Straws might not seem like much, but they’ve become so ubiquitous that they’re posing a serious problem. According to one estimate, the US alone is producing 500 million straws every day, most of which end up in landfills or even worse — the oceans.
The world is starting to take action against plastic straws, with the UK banning plastic straws, and the European Union banning all single-use plastic. But in other parts of the world, action is much slower. With this in mind, Vietnamese entrepreneur Tran Minh Tien started producing straws from sedge grass. Particularly, a species called Lepironia Articulata, locally known as co bang.
Co bang grows naturally and in abundance in the Mekong Delta region in southwestern Vietnam, but Tien is farming it to ensure a steady producing. It’s already hollow, so it kind of naturally works as a straw, but the plant requires some processing for mass production. The plants are cleaned and cut to a fixed size of 20 cm (8 inches). Then, a rod is used to also clean them on the inside, and they are washed and rinsed one more time.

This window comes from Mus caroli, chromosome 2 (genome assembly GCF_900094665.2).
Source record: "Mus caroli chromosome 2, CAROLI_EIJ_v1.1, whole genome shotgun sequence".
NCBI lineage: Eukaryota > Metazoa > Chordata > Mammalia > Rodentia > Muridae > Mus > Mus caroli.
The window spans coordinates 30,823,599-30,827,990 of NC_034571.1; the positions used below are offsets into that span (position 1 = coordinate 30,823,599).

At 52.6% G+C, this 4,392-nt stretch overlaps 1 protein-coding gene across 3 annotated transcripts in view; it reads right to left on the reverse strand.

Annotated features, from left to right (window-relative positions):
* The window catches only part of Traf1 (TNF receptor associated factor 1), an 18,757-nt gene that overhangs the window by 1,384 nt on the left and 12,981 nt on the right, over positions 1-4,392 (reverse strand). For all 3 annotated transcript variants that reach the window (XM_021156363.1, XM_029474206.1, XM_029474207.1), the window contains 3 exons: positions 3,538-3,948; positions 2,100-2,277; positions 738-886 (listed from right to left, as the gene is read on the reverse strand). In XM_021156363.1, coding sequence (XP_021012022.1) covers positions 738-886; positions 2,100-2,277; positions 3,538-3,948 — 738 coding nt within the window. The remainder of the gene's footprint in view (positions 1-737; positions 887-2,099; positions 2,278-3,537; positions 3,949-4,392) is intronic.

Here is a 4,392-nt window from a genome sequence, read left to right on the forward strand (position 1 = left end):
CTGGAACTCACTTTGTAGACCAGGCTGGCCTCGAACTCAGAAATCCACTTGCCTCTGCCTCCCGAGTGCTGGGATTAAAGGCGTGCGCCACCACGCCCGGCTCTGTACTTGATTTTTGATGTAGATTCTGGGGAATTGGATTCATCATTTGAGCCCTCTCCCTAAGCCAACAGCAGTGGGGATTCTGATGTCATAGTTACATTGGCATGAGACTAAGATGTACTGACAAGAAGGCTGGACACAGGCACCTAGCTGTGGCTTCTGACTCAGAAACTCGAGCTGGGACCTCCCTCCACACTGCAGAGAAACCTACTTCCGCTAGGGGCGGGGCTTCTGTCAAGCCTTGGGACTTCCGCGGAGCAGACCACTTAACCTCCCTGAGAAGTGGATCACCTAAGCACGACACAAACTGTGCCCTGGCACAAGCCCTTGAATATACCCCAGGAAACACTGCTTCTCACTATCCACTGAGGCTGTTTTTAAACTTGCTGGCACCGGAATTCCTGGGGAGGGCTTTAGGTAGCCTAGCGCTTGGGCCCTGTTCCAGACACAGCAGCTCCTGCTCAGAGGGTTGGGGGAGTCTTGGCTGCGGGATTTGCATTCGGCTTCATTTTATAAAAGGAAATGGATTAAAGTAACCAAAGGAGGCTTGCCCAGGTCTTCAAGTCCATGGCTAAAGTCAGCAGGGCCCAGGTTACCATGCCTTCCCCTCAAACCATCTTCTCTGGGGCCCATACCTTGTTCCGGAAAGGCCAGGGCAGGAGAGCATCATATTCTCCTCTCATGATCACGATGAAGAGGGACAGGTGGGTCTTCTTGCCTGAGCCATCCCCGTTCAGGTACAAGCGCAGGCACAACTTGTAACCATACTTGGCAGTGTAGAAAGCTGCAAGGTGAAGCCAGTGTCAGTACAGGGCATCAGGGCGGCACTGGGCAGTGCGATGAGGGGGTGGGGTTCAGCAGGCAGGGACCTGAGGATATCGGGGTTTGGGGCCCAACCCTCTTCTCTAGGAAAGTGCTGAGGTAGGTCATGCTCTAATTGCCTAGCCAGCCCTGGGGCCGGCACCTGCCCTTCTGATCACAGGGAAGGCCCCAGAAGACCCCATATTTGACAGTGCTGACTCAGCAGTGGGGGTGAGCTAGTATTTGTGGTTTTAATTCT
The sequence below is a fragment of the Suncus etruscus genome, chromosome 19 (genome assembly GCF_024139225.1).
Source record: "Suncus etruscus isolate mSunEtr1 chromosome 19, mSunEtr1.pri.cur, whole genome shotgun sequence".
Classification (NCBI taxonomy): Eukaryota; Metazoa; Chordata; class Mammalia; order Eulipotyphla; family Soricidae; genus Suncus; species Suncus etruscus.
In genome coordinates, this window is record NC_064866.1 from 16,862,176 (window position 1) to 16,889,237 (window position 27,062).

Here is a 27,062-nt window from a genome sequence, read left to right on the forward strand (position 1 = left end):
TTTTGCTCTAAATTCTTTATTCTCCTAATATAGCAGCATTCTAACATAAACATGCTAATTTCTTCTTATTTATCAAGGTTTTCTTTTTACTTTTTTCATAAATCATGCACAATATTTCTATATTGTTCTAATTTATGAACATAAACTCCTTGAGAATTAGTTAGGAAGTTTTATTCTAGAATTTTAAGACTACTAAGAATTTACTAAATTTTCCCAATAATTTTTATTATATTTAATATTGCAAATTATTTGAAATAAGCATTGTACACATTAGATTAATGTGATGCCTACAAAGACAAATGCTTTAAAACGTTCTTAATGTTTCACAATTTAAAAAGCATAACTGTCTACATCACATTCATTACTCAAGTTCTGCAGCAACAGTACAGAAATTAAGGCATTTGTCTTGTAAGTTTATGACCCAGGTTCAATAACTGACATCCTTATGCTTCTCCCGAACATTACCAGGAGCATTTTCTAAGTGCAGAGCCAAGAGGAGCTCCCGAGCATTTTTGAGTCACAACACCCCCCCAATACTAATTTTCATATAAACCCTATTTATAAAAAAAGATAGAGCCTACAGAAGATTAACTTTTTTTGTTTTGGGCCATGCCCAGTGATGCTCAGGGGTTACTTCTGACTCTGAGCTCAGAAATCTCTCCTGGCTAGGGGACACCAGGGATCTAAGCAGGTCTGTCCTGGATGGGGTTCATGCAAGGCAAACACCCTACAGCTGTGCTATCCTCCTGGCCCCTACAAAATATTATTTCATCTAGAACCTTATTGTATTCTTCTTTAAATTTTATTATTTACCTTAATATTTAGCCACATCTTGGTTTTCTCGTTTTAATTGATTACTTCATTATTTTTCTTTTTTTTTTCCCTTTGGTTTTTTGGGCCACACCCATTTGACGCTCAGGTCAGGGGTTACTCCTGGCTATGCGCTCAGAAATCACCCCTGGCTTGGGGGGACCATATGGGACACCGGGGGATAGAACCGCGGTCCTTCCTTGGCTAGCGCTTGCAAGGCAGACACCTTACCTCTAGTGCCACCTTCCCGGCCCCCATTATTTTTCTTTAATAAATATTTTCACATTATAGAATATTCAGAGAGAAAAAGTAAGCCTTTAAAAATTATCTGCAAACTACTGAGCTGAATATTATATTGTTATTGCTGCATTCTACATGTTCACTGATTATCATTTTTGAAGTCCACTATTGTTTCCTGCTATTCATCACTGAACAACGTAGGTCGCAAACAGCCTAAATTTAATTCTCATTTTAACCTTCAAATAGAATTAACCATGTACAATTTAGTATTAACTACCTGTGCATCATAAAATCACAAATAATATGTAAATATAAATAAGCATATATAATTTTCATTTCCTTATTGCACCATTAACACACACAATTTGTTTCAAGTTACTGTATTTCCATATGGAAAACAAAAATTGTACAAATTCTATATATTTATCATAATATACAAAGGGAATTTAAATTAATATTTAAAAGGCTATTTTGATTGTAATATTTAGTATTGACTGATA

They can be sold “fresh” in this condition, and can be stored for up to two weeks in a refrigerator in airtight bags. But more commonly, the plants are also dried in the sun for three days and then baked in the oven. This way, the straws can be kept for up to six months at room temperature.
In both cases, the straws are also edible and packed in bunches using banana leaves, to avoid using plastic packaging. The straws are also fully biodegradable and compostable.
Currently, a bundle of 100 dry straws costs 100,000 Vietnamese dong ($4.3), and one fresh straw costing 60,000 Vietnamese dong ($2.6). The price is substantially larger than plastic straws, for which a bundle of 100 goes for around $1. It remains to be seen whether the higher price will be a strong disincentive or whether this idea will catch on.
At the moment, these grass straws are currently only available for sale in Vietnam.